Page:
As one of my best and most-traveled friends, Laura, is in the habit of saying, “Something significant always happens when you travel.” Perhaps this has as much to do with the transformative nature of experiencing new places as it does with the mental and spiritual place from which one decides to take a trip.
And so I go, in the midst of what I like to call “growing pains” in my marriage and my identity, with high hopes for transformation. I’m headed first to New Orleans, where a pal moved a year ago, to “sweat and eat” and wear sundresses with someone I love dearly and check out the burlesque scene and just take things slower than my zippy New York pace.
After four days, I head to Corvallis, Oregon, that slice of God’s country where my aunt teaches Zen and is thrilled to let me into “her world.” There I cannot wait to catch up with a family member I have admired for years for her calm and compassion, and rest in the lush green of her country town, for the remaining four days of my trip.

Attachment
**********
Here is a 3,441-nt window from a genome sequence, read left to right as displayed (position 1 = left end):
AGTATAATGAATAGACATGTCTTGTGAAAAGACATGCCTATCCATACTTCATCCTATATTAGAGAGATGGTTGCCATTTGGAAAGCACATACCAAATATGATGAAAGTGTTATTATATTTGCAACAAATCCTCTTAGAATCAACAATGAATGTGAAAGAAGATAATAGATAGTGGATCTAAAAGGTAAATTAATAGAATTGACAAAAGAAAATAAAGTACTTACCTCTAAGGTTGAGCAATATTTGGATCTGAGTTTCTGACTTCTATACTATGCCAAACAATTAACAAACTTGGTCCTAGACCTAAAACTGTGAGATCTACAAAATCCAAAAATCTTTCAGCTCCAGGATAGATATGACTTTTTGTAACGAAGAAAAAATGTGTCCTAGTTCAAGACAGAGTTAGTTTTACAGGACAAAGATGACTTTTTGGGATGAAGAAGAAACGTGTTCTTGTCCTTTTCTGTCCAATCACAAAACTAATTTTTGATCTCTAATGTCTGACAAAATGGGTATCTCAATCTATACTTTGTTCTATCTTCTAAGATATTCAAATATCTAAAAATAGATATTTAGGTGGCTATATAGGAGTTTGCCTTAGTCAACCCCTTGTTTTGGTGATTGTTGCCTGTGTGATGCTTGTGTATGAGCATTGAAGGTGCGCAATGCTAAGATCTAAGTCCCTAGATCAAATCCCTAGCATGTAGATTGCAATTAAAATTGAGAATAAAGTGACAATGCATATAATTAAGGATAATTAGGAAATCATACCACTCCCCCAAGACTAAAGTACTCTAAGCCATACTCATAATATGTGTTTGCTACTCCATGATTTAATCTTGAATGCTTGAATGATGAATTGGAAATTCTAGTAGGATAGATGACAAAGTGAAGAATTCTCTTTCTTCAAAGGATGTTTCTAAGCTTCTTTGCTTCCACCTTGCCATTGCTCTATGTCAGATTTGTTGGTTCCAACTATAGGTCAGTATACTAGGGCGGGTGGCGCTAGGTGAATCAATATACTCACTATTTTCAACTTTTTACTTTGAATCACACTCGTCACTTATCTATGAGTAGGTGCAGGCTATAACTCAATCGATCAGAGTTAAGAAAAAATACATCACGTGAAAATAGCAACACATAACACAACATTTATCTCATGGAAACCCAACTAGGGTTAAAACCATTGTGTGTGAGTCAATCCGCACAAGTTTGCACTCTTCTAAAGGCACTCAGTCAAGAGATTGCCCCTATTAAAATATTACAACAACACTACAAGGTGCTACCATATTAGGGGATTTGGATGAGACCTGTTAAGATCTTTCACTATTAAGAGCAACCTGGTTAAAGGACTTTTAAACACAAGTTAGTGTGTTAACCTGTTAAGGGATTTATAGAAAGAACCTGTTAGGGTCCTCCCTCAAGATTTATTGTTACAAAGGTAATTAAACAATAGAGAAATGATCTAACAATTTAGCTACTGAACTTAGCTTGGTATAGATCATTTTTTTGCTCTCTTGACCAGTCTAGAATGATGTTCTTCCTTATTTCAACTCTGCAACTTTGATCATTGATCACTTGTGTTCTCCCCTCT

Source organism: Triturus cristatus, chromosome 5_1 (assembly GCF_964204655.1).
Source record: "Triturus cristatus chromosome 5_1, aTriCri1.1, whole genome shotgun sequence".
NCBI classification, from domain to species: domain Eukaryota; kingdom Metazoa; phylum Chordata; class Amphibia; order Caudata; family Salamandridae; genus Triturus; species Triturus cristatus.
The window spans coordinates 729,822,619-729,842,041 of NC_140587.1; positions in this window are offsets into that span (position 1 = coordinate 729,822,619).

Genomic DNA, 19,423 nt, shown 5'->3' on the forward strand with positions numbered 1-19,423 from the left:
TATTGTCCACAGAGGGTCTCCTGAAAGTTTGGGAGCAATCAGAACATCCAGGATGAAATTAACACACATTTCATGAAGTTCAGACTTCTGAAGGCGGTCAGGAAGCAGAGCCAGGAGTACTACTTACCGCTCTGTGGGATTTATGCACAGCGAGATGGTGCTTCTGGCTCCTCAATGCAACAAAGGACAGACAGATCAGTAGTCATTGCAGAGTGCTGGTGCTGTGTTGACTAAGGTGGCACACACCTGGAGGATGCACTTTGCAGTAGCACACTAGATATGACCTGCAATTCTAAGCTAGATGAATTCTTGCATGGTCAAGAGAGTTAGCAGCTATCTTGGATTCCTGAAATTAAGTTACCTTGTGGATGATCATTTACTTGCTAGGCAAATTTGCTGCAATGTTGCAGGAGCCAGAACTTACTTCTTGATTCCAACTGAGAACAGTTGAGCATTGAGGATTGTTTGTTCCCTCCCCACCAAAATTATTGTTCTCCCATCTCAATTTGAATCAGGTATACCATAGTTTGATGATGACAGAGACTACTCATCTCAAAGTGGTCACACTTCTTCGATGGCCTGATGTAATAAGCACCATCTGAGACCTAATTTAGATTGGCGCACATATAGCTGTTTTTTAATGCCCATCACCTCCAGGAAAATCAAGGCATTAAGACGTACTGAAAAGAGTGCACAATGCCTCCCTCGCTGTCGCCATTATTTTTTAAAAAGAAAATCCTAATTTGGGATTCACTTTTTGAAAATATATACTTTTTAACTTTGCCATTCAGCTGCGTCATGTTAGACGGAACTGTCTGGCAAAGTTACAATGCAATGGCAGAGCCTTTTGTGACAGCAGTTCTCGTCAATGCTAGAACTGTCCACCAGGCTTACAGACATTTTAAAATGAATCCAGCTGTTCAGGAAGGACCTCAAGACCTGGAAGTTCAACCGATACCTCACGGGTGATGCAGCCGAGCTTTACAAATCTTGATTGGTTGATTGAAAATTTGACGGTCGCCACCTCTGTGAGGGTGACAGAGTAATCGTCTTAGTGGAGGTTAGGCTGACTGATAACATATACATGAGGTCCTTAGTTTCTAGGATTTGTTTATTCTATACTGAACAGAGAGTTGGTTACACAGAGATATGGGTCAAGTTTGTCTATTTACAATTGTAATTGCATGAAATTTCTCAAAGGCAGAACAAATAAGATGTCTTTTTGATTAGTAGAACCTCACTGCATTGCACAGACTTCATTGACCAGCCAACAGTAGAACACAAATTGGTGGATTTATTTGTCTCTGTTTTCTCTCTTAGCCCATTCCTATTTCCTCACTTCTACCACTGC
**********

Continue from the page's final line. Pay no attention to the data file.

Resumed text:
I need rest, I need ME time. These past two weeks, I have struggled with monogamy and non-monogamy, searching for a new living space, and have, in the midst, found comfort in my own strength. My sense of myself has been tested, and continues to be, and I am, despite the heartache, better for it.
Here comes travel, albeit only for one week, as a reflection of where I am internally, rather than an impetus for change. I am excited to explore. I am excited to catch up with a good friend and a good family member. Beyond that, who knows? All I can say is that I talked travel until I was blue in the face, but it took life changes for me to drop the cash and make it a priority.